That's reflected in the artwork which could be an eye or it could be planet.

It's all ambiguous and I want that to be a constant theme. I've learned from playing on the street how different every person reacts to my music. I'm on my first solo tour and seeing the crowds that come out to watch and how diverse they are. Being able to reach out to lots of people on many levels is important to me.

Are you conscious of making a first impression then?

I guess I was conscious of making a first impression. The way the album was made is really weird and out-there, it went through many different stages. A lot of artists have a lot of pre-production and they go into the studio knowing what they're going to record. We had none of that which led to some beautiful things. I invited musicians to play on it rather than telling them what it had to be. They were not brought in to be session musicians. I asked them because I liked their style and how they intuitively added to the music.

Coming from the angle of being a street musician, do you think that has given you an edge of communicating with an audience?

Totally, it's helped me on so many levels. I never really played music until I started doing it on the street. In the beginning, I was playing really shitty cover songs which pushed me to learn pretty quickly. It taught me crowd-building techniques and how to communicate because it's so vulnerable. I initially wanted to study anthropology but now I feel like I have a degree in it because I learned so much about humans on so many levels. I love people watching but also their reaction to me as a performer. It's made me so comfortable on stage now. A lot of artists have a persona with a different name or attitude on stage but for me there is no separation. Playing on the street allowed me to not be afraid and I realised I don't have to be happy all the time when I'm up there.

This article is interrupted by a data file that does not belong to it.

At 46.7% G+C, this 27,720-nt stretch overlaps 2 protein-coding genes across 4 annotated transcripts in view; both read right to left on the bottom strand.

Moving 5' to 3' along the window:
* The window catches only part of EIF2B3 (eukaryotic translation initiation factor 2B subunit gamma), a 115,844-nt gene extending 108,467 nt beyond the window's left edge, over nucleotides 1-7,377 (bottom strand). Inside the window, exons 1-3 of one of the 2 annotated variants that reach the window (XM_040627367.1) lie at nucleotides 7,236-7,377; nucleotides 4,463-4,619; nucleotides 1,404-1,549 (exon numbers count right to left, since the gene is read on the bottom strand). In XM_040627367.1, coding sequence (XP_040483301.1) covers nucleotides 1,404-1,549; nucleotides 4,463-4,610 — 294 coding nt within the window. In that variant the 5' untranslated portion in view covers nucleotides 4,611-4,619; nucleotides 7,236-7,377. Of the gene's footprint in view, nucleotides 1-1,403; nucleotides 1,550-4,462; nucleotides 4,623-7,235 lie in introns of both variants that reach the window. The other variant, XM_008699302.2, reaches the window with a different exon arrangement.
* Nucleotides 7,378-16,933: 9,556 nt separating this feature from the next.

What influence has Berlin had on your music?

Berlin kickstarts a lot of things. The creative inspiration there was exactly what I needed. I didn't know I'd know I'd be a musician until I moved to Berlin. The people I was surrounding myself with were making art and music without any intention of money or profit. They were doing it out of creative necessity and love of making it. People flock to Berlin because they don't feel like they're going to be judged for who they are. There's no normal societal pressures in the art scene I'm in. It doesn't have that pressure of having to do the 'right thing' that kills people and makes them do things they don't want to. If you love something enough you'll find way and means to do it. There's a real acceptance and encouragement amongst artists there. It doesn't have that competitive nature that can exist in certain art scenes.